Dr. Stieg: You were able to understand and manage the acute pain, but then what is it about the chronic pain that made it different and how you ended up managing that?
Melanie Thernstrom: What I discovered is that pain is ordinarily protective. It protects the body from tissue damage, but in situations of stress situations, when primitive man had his arm bitten by a tiger, you don't want primitive man standing around saying, "Ouch." And so the brain has the ability to shut down acute pain and give primitive man a high of endorphins and hormones so he can leap away pain-free from the tiger. And because that was a survival advantage that was perpetuated and we can tap into that survival advantage. It's called descending analgesia. If we have a, you know, an athletic feed, if we have a battle to fight or even if we have a very important psychotherapy session, our brain can hold off the pain and shut it down and then the pain comes back
Dr. Stieg: So it can do that for how long? Are we talking five minutes for an hour? Because again, chronic pain is something that is just unrelenting, not going to go away. So what's the time period for the descending analgesia?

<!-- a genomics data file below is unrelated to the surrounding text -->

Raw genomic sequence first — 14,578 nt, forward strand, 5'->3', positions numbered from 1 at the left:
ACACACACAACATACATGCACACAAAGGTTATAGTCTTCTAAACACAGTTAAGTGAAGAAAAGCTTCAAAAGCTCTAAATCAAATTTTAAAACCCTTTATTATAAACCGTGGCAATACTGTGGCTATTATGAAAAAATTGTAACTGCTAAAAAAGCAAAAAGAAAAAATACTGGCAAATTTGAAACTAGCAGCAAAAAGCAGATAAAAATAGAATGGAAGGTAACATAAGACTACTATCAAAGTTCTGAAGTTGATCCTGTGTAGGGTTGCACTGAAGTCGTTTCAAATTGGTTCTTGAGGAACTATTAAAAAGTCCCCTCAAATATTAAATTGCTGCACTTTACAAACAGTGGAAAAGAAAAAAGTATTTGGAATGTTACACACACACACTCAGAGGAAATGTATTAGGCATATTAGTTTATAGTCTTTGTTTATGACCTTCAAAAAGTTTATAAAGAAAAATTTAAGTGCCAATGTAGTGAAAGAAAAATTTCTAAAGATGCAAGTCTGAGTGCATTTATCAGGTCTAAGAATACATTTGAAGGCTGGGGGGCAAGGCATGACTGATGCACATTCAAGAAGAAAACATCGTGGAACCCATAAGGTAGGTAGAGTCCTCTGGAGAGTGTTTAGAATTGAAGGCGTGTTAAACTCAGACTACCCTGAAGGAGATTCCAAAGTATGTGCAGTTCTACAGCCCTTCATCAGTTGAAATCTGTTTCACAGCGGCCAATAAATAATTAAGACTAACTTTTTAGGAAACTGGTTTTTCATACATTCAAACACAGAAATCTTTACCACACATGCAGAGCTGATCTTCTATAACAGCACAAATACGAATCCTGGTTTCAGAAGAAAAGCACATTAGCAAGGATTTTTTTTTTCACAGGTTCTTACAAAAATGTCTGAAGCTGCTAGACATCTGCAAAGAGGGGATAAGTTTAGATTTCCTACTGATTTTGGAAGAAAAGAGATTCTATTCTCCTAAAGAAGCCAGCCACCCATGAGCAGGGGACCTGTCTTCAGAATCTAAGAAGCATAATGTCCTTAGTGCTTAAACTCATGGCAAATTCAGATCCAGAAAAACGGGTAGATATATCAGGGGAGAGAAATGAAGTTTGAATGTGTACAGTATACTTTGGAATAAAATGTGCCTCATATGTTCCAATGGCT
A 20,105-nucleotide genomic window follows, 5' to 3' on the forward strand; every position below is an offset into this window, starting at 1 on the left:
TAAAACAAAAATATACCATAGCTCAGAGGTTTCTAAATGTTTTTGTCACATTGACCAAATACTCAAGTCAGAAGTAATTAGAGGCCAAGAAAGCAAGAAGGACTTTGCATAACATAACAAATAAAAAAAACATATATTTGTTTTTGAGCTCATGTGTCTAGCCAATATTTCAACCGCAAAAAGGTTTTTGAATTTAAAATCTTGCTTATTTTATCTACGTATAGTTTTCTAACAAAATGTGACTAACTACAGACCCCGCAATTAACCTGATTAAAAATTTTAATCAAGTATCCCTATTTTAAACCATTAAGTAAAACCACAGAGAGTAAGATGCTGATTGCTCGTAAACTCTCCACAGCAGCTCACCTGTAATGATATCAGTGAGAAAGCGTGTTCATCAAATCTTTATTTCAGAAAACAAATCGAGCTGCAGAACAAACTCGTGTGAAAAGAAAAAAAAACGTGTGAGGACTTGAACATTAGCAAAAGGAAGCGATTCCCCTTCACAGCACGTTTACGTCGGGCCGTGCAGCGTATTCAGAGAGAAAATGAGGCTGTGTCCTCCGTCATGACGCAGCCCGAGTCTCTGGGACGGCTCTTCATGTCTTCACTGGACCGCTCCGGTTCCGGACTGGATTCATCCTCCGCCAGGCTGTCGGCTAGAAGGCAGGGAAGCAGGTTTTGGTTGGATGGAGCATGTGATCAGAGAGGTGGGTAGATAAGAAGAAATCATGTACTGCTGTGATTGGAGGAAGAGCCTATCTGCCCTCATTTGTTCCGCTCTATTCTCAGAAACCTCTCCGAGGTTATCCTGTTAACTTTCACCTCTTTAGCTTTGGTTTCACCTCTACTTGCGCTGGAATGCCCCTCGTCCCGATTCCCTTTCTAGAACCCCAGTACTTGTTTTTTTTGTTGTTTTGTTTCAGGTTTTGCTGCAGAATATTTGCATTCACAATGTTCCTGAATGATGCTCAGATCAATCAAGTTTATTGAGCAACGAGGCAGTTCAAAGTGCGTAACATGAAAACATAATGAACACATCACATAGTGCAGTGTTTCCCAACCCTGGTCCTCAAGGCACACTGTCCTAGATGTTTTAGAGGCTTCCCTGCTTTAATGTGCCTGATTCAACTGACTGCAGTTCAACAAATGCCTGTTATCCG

Melanie Thernstrom: That's a good question. I am not positive of the precise time frame, but it is definitely limited to—
Dr. Stieg: The acute moment.
Melanie Thernstrom: And it lasts long in an acute moment, like maybe an hour, but it does not last a long time or it'd be a survival disadvantage because you need to rest that broken arm or allow your tissue to heal. Chronic pain is a very different thing because chronic pain, it turns out, is not protective. It may originally be caused by tissue damage or disease, but often that resolves and the pain continues and it's always been a great mystery, but there is now a body of evidence that chronic pain is in itself a disease. Chronic pain comes from damage to the central nervous system and the brain so that the pain goes on. It's experience to the person like it's indicating urgent alarm, tissue damage, but actually it's indicating nothing. It's just a broken alarm.